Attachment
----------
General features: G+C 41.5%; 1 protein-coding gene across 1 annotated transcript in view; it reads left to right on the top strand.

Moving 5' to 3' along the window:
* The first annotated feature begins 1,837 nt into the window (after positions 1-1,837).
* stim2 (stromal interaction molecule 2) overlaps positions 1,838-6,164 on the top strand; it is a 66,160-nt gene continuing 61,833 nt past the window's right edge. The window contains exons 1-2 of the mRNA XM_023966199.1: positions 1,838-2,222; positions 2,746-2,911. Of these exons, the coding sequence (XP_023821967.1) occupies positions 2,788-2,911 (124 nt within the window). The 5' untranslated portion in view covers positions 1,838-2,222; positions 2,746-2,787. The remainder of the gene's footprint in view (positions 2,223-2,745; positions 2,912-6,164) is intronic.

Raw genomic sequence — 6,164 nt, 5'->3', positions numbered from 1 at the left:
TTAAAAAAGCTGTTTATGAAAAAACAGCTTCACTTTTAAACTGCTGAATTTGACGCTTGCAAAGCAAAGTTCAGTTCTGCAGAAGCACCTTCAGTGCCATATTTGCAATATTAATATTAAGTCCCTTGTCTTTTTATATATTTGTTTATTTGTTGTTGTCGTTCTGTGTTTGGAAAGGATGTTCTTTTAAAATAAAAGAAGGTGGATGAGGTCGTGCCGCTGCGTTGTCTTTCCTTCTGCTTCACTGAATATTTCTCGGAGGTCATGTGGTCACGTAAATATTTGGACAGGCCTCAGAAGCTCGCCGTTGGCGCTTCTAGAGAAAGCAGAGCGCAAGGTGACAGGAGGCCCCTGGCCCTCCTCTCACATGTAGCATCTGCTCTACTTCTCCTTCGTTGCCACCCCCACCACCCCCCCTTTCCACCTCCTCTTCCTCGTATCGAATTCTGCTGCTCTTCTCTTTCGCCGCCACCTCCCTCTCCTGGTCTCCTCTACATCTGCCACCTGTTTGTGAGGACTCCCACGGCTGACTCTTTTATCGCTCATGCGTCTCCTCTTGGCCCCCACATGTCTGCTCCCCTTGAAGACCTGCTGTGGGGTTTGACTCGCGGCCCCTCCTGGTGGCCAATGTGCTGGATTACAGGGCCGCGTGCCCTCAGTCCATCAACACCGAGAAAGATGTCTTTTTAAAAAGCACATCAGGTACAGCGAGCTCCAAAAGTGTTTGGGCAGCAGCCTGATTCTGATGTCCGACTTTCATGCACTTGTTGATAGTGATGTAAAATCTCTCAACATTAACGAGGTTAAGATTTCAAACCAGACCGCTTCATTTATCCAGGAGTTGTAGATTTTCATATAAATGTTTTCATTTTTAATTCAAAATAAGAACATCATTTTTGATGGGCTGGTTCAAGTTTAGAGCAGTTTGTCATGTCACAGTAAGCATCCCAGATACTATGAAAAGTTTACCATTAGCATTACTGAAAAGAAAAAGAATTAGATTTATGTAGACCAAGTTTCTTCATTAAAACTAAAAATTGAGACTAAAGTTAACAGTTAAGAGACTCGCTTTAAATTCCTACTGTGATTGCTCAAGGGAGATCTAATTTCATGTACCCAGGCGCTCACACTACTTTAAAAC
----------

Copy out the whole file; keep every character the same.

General features: G+C 41.5%; 1 protein-coding gene across 1 annotated transcript in view; it reads left to right on the top strand.

Moving 5' to 3' along the window:
* The first annotated feature begins 1,837 nt into the window (after positions 1-1,837).
* stim2 (stromal interaction molecule 2) overlaps positions 1,838-6,164 on the top strand; it is a 66,160-nt gene continuing 61,833 nt past the window's right edge. The window contains exons 1-2 of the mRNA XM_023966199.1: positions 1,838-2,222; positions 2,746-2,911. Of these exons, the coding sequence (XP_023821967.1) occupies positions 2,788-2,911 (124 nt within the window). The 5' untranslated portion in view covers positions 1,838-2,222; positions 2,746-2,787. The remainder of the gene's footprint in view (positions 2,223-2,745; positions 2,912-6,164) is intronic.

Raw genomic sequence — 6,164 nt, 5'->3', positions numbered from 1 at the left:
TTAAAAAAGCTGTTTATGAAAAAACAGCTTCACTTTTAAACTGCTGAATTTGACGCTTGCAAAGCAAAGTTCAGTTCTGCAGAAGCACCTTCAGTGCCATATTTGCAATATTAATATTAAGTCCCTTGTCTTTTTATATATTTGTTTATTTGTTGTTGTCGTTCTGTGTTTGGAAAGGATGTTCTTTTAAAATAAAAGAAGGTGGATGAGGTCGTGCCGCTGCGTTGTCTTTCCTTCTGCTTCACTGAATATTTCTCGGAGGTCATGTGGTCACGTAAATATTTGGACAGGCCTCAGAAGCTCGCCGTTGGCGCTTCTAGAGAAAGCAGAGCGCAAGGTGACAGGAGGCCCCTGGCCCTCCTCTCACATGTAGCATCTGCTCTACTTCTCCTTCGTTGCCACCCCCACCACCCCCCCTTTCCACCTCCTCTTCCTCGTATCGAATTCTGCTGCTCTTCTCTTTCGCCGCCACCTCCCTCTCCTGGTCTCCTCTACATCTGCCACCTGTTTGTGAGGACTCCCACGGCTGACTCTTTTATCGCTCATGCGTCTCCTCTTGGCCCCCACATGTCTGCTCCCCTTGAAGACCTGCTGTGGGGTTTGACTCGCGGCCCCTCCTGGTGGCCAATGTGCTGGATTACAGGGCCGCGTGCCCTCAGTCCATCAACACCGAGAAAGATGTCTTTTTAAAAAGCACATCAGGTACAGCGAGCTCCAAAAGTGTTTGGGCAGCAGCCTGATTCTGATGTCCGACTTTCATGCACTTGTTGATAGTGATGTAAAATCTCTCAACATTAACGAGGTTAAGATTTCAAACCAGACCGCTTCATTTATCCAGGAGTTGTAGATTTTCATATAAATGTTTTCATTTTTAATTCAAAATAAGAACATCATTTTTGATGGGCTGGTTCAAGTTTAGAGCAGTTTGTCATGTCACAGTAAGCATCCCAGATACTATGAAAAGTTTACCATTAGCATTACTGAAAAGAAAAAGAATTAGATTTATGTAGACCAAGTTTCTTCATTAAAACTAAAAATTGAGACTAAAGTTAACAGTTAAGAGACTCGCTTTAAATTCCTACTGTGATTGCTCAAGGGAGATCTAATTTCATGTACCCAGGCGCTCACACTACTTTAAAAC